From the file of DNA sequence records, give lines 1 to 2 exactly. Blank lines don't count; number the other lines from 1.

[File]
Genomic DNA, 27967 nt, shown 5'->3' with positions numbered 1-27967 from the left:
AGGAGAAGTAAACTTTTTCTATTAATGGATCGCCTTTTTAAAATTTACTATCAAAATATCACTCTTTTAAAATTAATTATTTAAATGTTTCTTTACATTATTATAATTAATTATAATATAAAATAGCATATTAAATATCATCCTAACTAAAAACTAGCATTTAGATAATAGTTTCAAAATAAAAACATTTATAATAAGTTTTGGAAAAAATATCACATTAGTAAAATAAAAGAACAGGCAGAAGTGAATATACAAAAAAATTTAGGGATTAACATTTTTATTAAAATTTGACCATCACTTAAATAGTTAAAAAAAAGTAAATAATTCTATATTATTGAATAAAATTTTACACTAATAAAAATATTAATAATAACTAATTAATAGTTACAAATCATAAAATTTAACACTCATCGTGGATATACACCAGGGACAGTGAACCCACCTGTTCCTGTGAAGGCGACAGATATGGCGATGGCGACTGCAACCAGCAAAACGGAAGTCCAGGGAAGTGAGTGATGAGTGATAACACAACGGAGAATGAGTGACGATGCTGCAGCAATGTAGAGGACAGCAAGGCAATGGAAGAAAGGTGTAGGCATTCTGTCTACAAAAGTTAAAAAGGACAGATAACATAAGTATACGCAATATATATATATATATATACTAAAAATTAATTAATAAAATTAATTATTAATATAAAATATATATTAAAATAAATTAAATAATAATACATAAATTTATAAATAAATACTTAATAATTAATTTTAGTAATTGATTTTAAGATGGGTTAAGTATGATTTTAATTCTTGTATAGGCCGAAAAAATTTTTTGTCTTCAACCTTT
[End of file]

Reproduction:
Genomic DNA, 27967 nt, shown 5'->3' with positions numbered 1-27967 from the left:
AGGAGAAGTAAACTTTTTCTATTAATGGATCGCCTTTTTAAAATTTACTATCAAAATATCACTCTTTTAAAATTAATTATTTAAATGTTTCTTTACATTATTATAATTAATTATAATATAAAATAGCATATTAAATATCATCCTAACTAAAAACTAGCATTTAGATAATAGTTTCAAAATAAAAACATTTATAATAAGTTTTGGAAAAAATATCACATTAGTAAAATAAAAGAACAGGCAGAAGTGAATATACAAAAAAATTTAGGGATTAACATTTTTATTAAAATTTGACCATCACTTAAATAGTTAAAAAAAAGTAAATAATTCTATATTATTGAATAAAATTTTACACTAATAAAAATATTAATAATAACTAATTAATAGTTACAAATCATAAAATTTAACACTCATCGTGGATATACACCAGGGACAGTGAACCCACCTGTTCCTGTGAAGGCGACAGATATGGCGATGGCGACTGCAACCAGCAAAACGGAAGTCCAGGGAAGTGAGTGATGAGTGATAACACAACGGAGAATGAGTGACGATGCTGCAGCAATGTAGAGGACAGCAAGGCAATGGAAGAAAGGTGTAGGCATTCTGTCTACAAAAGTTAAAAAGGACAGATAACATAAGTATACGCAATATATATATATATATATACTAAAAATTAATTAATAAAATTAATTATTAATATAAAATATATATTAAAATAAATTAAATAATAATACATAAATTTATAAATAAATACTTAATAATTAATTTTAGTAATTGATTTTAAGATGGGTTAAGTATGATTTTAATTCTTGTATAGGCCGAAAAAATTTTTTGTCTTCAACCTTT